Audit: Richmond again ranks one of the worst in U.S. for mail de - NBC12 - WWBT - Richmond, VA News On Your Side

Audit: Richmond again ranks one of the worst in U.S. for mail delivery

RICHMOND, VA (WWBT) -

Despite promises for change, Richmond once again ranks one of the worst in the nation for mail delivery. That finding just came out in an audit by the U.S. Postal Service Office of the Inspector General.

 It's an issue NBC12 has investigated for years.

The report shows mail carriers are missing that evening deadline of 5 p.m. and being on the streets late at night is dangerous. In Richmond, the audit shows there's been an increase of mail carriers working into the night. A spokesperson for the Sandston plant says changes are already in place.

 It was an NBC12 report three years ago that showed mail carriers making stops well into the evening, but it's still a problem. The report shows there was an increase from 56 percent in the FY 2012 to 70 percent in FY 2013.

"I would say the last couple of years it's got later and later," Melody Clavier of Chesterfield said. Clavier lives in a neighborhood that's dealt with late mail for years. She says a neighbor made calls every week until changes were made in May. "It was very common on a pretty regular basis not to get mail until almost 10:00 at night," she said.

In and NBC12 reports three years ago, the man brought in to turn the Sandston plant around, Isaac Cronkhite, promised delivery after dark would stop. This plant is where all your mail comes from.

"Now consistently they get off the street by 6 p.m. and we're pushing toward 5 p.m.," Cronkhite said in an interview.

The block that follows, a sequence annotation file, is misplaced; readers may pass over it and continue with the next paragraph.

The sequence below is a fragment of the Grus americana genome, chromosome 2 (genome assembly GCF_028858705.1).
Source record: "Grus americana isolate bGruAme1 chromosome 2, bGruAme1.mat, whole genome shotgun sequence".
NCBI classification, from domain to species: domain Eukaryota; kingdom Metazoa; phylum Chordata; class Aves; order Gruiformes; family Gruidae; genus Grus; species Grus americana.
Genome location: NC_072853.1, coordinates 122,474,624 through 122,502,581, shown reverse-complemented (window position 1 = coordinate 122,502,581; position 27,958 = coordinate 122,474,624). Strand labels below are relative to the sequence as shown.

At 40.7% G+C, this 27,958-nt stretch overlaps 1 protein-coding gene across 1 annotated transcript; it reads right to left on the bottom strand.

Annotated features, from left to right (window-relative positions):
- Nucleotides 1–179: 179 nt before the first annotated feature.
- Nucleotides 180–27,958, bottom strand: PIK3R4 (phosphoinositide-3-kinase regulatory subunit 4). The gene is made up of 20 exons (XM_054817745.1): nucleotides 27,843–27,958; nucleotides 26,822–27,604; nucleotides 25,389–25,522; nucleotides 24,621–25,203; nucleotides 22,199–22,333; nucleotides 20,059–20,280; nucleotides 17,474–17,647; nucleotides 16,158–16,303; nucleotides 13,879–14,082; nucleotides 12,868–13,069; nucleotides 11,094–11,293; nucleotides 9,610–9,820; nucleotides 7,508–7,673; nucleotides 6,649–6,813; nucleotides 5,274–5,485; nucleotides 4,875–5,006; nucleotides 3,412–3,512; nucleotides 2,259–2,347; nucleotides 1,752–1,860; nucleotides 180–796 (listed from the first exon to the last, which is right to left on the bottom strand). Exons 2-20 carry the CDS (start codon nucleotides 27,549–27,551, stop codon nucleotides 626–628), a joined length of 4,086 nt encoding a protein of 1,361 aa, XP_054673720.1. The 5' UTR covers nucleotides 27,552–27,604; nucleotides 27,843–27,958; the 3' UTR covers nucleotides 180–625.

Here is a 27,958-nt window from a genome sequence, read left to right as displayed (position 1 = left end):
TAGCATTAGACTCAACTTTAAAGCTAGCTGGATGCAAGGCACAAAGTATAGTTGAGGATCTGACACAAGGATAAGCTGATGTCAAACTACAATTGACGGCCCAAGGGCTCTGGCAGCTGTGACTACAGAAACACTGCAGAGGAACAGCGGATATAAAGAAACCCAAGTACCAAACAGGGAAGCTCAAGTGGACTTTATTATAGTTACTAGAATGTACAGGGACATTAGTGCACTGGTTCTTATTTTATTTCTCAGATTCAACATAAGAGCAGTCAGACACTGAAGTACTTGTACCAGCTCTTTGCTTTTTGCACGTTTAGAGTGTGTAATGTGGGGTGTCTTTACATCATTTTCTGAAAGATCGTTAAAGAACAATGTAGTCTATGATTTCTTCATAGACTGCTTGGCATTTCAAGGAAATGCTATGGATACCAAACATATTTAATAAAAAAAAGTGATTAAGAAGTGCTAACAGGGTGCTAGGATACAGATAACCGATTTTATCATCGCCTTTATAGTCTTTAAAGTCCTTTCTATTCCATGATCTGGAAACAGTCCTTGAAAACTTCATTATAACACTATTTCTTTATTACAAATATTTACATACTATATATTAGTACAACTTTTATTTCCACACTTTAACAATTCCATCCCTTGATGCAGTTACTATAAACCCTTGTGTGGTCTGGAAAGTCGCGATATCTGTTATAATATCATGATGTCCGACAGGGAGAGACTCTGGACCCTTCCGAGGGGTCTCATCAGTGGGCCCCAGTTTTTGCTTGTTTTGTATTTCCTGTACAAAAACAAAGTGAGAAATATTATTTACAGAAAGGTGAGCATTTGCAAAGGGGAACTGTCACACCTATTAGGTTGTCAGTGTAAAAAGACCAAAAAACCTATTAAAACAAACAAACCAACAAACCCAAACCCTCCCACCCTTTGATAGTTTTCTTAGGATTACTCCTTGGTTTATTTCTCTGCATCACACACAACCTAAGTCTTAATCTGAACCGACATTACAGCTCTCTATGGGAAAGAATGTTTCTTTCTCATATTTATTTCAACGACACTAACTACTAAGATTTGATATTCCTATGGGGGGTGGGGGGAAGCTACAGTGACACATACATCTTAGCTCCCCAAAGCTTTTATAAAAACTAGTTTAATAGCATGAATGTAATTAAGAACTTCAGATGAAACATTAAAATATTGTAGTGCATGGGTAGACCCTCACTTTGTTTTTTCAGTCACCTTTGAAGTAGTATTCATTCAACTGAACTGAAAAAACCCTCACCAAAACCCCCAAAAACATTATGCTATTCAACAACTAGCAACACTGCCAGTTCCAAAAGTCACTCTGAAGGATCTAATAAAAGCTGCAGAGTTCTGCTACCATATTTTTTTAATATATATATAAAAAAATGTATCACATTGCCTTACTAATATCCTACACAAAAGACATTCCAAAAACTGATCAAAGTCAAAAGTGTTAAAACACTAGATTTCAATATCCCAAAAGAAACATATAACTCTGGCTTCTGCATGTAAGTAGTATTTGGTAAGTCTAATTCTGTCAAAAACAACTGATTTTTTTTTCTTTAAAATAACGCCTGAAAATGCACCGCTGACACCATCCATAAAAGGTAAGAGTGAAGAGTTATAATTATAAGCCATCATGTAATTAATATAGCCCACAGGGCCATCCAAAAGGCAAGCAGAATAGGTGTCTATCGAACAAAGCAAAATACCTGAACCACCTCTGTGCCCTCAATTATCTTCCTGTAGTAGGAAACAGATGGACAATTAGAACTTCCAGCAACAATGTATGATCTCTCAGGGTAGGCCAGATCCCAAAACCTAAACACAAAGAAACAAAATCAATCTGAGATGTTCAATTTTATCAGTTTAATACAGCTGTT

The recent report says these postal workers are putting themselves in danger with late deliveries.
 

Management at the Sandston plant released a statement on Thursday:

The Office of Inspector General (OIG) recommended the Richmond District Manager prepare integrated operating plans with facility processing managers that include changes to the 24-hour clock to facilitate earlier arrival of mail at delivery units. This is already in progress in the Richmond District.

The OIG also recommended adherence to Postal Service policies and procedures for supervising city delivery operations and collaboration with managers and union officials to address carrier safety.

Employee safety is a top priority at the U.S. Postal Service. As part of our Universal Service mandate, mail carriers face unique challenges to deliver mail to all Americans located in different parts and time zones in the U.S.

We have a robust safety program to heighten awareness of the range of situations carriers may face while performing their duties, and we teach techniques to minimize risks to them.

We also are working with the National Association of Letter Carriers to identify additional actions we can take to keep our carriers safe — both during daylight hours and while delivering later in the day.

Later-day deliveries are sometimes unavoidable due to inclement weather, traffic issues or other unplanned events, as well as seasonal fluctuations in mail volumes.

Additionally, the Postal Service is making investments in technology that will improve letter carriers' safety. This includes two-way communication capabilities and Global Positioning System functionality, which will allow us to better communicate real-time with carriers.

The needs of our customers are changing, which means the USPS will continue to adjust delivery operations to meet these needs. Adjustments will be part of our strategy as we continue to expand our package-delivery business, while we also prepare for other potential types of deliveries and future initiatives that take advantage of the ubiquity in our unique delivery network.

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